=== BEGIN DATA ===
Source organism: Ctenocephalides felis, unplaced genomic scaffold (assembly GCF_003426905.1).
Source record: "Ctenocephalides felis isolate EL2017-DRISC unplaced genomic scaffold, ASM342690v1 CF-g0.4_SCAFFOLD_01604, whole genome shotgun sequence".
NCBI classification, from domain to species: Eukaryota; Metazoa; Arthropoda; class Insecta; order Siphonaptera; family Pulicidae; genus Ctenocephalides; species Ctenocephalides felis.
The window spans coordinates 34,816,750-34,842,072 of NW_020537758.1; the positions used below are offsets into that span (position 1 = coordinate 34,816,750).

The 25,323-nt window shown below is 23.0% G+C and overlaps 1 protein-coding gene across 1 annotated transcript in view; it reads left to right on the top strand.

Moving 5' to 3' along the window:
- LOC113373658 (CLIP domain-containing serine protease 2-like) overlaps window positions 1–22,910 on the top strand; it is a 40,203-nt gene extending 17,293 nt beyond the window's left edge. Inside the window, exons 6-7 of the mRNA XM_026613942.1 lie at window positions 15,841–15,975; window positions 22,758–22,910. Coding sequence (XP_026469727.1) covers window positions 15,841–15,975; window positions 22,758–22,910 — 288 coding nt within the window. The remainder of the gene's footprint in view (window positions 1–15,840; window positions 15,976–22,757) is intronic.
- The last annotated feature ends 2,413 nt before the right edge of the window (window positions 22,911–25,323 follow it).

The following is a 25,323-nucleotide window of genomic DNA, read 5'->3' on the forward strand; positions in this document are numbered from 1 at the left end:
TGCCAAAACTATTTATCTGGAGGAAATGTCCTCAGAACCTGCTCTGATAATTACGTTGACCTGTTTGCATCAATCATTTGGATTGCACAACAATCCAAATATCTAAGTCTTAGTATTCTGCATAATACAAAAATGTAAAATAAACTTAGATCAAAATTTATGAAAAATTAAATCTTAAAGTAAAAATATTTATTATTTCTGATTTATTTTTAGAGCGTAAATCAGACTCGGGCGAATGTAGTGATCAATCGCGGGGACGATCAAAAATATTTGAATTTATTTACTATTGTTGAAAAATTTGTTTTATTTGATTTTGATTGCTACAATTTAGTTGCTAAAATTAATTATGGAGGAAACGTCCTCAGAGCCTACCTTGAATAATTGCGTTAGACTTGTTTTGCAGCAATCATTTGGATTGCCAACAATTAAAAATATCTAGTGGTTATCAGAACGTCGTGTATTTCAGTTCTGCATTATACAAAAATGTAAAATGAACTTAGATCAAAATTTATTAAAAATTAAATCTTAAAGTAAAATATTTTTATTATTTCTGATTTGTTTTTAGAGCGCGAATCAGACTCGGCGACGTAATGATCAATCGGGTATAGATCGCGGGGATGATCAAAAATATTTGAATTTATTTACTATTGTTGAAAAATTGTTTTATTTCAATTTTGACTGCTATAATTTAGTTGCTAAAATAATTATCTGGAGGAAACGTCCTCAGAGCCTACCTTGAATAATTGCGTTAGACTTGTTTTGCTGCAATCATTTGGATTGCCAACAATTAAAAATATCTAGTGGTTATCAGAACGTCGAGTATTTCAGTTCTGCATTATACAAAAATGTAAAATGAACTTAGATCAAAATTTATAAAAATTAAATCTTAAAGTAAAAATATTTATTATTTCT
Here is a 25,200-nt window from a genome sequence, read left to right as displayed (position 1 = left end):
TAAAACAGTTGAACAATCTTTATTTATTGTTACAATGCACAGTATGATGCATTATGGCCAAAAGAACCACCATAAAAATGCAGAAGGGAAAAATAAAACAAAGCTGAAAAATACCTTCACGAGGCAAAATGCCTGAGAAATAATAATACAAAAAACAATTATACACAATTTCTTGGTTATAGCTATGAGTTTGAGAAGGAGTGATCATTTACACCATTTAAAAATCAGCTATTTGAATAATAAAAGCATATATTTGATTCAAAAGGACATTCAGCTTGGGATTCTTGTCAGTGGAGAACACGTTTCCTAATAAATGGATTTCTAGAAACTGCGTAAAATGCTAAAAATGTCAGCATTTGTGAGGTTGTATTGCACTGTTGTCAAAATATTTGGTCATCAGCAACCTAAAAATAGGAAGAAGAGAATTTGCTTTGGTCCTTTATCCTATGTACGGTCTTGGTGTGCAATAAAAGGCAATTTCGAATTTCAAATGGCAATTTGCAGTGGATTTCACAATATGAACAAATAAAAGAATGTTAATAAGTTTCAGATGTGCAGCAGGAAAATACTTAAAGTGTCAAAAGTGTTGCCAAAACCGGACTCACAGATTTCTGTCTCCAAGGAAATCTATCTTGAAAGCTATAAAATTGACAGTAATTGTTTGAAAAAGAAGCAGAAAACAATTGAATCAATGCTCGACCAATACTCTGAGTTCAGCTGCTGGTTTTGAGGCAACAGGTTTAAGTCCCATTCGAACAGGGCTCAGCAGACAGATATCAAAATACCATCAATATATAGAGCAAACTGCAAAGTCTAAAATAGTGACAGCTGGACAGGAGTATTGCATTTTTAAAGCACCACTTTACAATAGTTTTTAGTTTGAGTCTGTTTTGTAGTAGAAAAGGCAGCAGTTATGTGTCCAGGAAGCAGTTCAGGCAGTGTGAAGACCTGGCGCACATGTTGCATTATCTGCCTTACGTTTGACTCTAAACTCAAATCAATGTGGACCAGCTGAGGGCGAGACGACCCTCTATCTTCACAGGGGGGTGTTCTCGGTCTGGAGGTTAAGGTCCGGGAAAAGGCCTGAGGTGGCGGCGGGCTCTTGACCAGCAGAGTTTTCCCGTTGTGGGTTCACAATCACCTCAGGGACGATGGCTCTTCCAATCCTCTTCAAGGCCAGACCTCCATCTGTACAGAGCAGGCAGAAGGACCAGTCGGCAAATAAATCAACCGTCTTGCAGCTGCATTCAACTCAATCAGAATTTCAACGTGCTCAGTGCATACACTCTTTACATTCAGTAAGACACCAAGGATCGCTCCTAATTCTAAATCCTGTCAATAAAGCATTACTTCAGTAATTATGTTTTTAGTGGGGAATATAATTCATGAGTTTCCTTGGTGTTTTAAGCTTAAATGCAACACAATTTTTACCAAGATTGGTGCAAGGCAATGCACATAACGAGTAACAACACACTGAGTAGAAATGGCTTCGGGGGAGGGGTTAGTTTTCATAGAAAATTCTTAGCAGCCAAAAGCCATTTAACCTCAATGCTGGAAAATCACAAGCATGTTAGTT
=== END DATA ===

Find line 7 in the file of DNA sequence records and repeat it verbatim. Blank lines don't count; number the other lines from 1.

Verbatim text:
- LOC113373658 (CLIP domain-containing serine protease 2-like) overlaps window positions 1–22,910 on the top strand; it is a 40,203-nt gene extending 17,293 nt beyond the window's left edge. Inside the window, exons 6-7 of the mRNA XM_026613942.1 lie at window positions 15,841–15,975; window positions 22,758–22,910. Coding sequence (XP_026469727.1) covers window positions 15,841–15,975; window positions 22,758–22,910 — 288 coding nt within the window. The remainder of the gene's footprint in view (window positions 1–15,840; window positions 15,976–22,757) is intronic.